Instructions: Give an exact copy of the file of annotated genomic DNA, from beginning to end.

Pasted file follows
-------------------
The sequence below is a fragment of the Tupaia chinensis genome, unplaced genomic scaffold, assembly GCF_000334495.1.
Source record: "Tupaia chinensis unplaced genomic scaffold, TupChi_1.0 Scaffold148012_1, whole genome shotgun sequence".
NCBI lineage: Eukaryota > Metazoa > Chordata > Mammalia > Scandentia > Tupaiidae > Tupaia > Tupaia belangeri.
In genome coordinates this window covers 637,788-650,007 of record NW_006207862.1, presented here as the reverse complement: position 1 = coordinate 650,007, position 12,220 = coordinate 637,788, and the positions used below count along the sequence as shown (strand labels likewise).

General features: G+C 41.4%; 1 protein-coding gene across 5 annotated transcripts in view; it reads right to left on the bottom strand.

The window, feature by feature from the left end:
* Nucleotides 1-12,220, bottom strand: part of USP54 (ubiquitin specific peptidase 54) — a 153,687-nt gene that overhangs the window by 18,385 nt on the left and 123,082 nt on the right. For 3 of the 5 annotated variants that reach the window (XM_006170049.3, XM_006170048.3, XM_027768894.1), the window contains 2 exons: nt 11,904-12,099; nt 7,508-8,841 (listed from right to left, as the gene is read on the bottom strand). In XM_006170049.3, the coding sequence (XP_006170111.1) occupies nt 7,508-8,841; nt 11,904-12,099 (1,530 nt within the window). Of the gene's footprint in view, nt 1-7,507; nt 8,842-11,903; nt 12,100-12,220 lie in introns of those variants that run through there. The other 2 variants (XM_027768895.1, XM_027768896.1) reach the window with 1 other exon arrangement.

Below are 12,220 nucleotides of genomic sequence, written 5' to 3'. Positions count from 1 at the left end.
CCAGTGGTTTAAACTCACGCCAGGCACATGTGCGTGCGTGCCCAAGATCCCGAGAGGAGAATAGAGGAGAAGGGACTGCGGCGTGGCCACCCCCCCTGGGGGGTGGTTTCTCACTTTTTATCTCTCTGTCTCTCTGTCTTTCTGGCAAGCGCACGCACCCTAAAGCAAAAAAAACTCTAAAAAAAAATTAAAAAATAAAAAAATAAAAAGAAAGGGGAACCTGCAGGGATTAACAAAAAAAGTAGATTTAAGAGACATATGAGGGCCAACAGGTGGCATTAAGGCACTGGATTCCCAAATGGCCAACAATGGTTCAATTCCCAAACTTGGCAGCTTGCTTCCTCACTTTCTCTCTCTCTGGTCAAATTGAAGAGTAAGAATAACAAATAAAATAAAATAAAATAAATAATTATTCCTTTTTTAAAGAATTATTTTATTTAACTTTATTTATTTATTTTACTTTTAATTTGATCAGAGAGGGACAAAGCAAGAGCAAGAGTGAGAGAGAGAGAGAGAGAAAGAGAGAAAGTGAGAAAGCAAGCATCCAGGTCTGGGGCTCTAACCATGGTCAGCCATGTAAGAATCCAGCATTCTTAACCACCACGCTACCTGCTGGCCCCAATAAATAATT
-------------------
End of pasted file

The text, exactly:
The sequence below is a fragment of the Tupaia chinensis genome, unplaced genomic scaffold, assembly GCF_000334495.1.
Source record: "Tupaia chinensis unplaced genomic scaffold, TupChi_1.0 Scaffold148012_1, whole genome shotgun sequence".
NCBI lineage: Eukaryota > Metazoa > Chordata > Mammalia > Scandentia > Tupaiidae > Tupaia > Tupaia belangeri.
In genome coordinates this window covers 637,788-650,007 of record NW_006207862.1, presented here as the reverse complement: position 1 = coordinate 650,007, position 12,220 = coordinate 637,788, and the positions used below count along the sequence as shown (strand labels likewise).

General features: G+C 41.4%; 1 protein-coding gene across 5 annotated transcripts in view; it reads right to left on the bottom strand.

The window, feature by feature from the left end:
* Nucleotides 1-12,220, bottom strand: part of USP54 (ubiquitin specific peptidase 54) — a 153,687-nt gene that overhangs the window by 18,385 nt on the left and 123,082 nt on the right. For 3 of the 5 annotated variants that reach the window (XM_006170049.3, XM_006170048.3, XM_027768894.1), the window contains 2 exons: nt 11,904-12,099; nt 7,508-8,841 (listed from right to left, as the gene is read on the bottom strand). In XM_006170049.3, the coding sequence (XP_006170111.1) occupies nt 7,508-8,841; nt 11,904-12,099 (1,530 nt within the window). Of the gene's footprint in view, nt 1-7,507; nt 8,842-11,903; nt 12,100-12,220 lie in introns of those variants that run through there. The other 2 variants (XM_027768895.1, XM_027768896.1) reach the window with 1 other exon arrangement.

Below are 12,220 nucleotides of genomic sequence, written 5' to 3'. Positions count from 1 at the left end.
CCAGTGGTTTAAACTCACGCCAGGCACATGTGCGTGCGTGCCCAAGATCCCGAGAGGAGAATAGAGGAGAAGGGACTGCGGCGTGGCCACCCCCCCTGGGGGGTGGTTTCTCACTTTTTATCTCTCTGTCTCTCTGTCTTTCTGGCAAGCGCACGCACCCTAAAGCAAAAAAAACTCTAAAAAAAAATTAAAAAATAAAAAAATAAAAAGAAAGGGGAACCTGCAGGGATTAACAAAAAAAGTAGATTTAAGAGACATATGAGGGCCAACAGGTGGCATTAAGGCACTGGATTCCCAAATGGCCAACAATGGTTCAATTCCCAAACTTGGCAGCTTGCTTCCTCACTTTCTCTCTCTCTGGTCAAATTGAAGAGTAAGAATAACAAATAAAATAAAATAAAATAAATAATTATTCCTTTTTTAAAGAATTATTTTATTTAACTTTATTTATTTATTTTACTTTTAATTTGATCAGAGAGGGACAAAGCAAGAGCAAGAGTGAGAGAGAGAGAGAGAGAAAGAGAGAAAGTGAGAAAGCAAGCATCCAGGTCTGGGGCTCTAACCATGGTCAGCCATGTAAGAATCCAGCATTCTTAACCACCACGCTACCTGCTGGCCCCAATAAATAATT